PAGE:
March 2008

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One of the joys of being president of an institution like Middlebury is to meet many of the College’s alums while on the road.  Fundraising trips can get stale quickly, but having the opportunity to meet interesting people makes being on the road enjoyable. Last week, my wife Jessica and I met several alums of note, but one meeting stands out: a lunch meeting with Phil Latreille, class of 1961.

Latreille is a legend for his prowess on the ice.  He holds the collegiate single season scoring record of 80 goals—this is not just a Middlebury record, but a record for collegiate hockey.  Those 80 goals translate into four goals per game (the 1960-61 Panthers played 21 games, going 19-2).  For comparison sake, the entire Middlebury hockey team this past year scored 96 goals, and those were scored in 27 games.

Because I have been an avid hockey fan since the age of 5, the first half hour of our lunch, not surprisingly, was all about hockey.  Latreille played for the New York Rangers right out of Middlebury, and though he had a short stint in the NHL, one needs to remember that major league hockey back then had only six teams as opposed to the 30(!) today.  That means if each team carried 20 players, one had to be among the top 120 players to make the NHL in Latreille’s day, while today one would need to be one of about 600.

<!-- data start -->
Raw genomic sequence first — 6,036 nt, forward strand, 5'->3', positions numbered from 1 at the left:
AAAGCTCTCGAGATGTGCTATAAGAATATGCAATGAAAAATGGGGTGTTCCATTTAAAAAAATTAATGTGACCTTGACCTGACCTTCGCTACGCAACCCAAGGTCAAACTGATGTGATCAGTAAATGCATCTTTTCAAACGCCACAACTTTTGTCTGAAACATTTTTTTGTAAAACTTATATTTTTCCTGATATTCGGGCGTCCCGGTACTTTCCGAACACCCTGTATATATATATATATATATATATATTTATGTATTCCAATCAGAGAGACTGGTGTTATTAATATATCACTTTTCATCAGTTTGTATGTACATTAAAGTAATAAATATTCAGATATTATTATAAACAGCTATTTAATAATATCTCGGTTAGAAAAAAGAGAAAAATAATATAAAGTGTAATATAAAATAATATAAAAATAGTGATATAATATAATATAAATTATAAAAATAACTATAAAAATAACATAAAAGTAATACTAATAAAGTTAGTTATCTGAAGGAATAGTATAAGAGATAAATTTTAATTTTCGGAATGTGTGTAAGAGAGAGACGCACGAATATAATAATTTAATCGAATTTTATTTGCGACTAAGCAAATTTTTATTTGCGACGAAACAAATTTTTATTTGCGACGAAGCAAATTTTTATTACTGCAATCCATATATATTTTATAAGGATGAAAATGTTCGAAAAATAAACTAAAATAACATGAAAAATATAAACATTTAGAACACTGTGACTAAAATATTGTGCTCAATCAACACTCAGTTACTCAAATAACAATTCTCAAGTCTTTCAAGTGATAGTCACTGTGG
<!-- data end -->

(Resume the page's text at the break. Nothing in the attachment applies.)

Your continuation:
What stands out most in our conversation was Phil’s clear recollection and telling of his time at Middlebury, and how, he said, it was the right place for him to have gone to college, as opposed to the large D-I institutions that had recruited him to play hockey.  He mentioned the importance of meeting his wife at Middlebury, he spoke about his relationship with his coach, the legendary Duke Nelson, about the friends he developed on the hockey team (the five other freshmen who, along with Phil, changed the face of Middlebury hockey), and he commented on the faculty, who he remembered as being genuinely caring and involved with him and other Middlebury students.  He noted two faculty members in particular—John Clagett and Horace Beck.

Phil began his studies at Middlebury more than 50 years ago, yet the things that were most important to him about the College were the same things I hear from students today: the close and meaningful relationships one develops with fellow students, faculty, and staff, and the freedom one has to delve as deeply as one wishes into one’s academic interests with faculty willing to help in those pursuits.

Though Phil’s historic 80-goal season was 47 years ago, one could feel the magic of such a talent so many years later, and simply over a lunch.  It was a pleasure to have finally met and engaged him, and it was most meaningful and gratifying for me to have heard that the core values of a Middlebury education—what one experiences here—have not changed.

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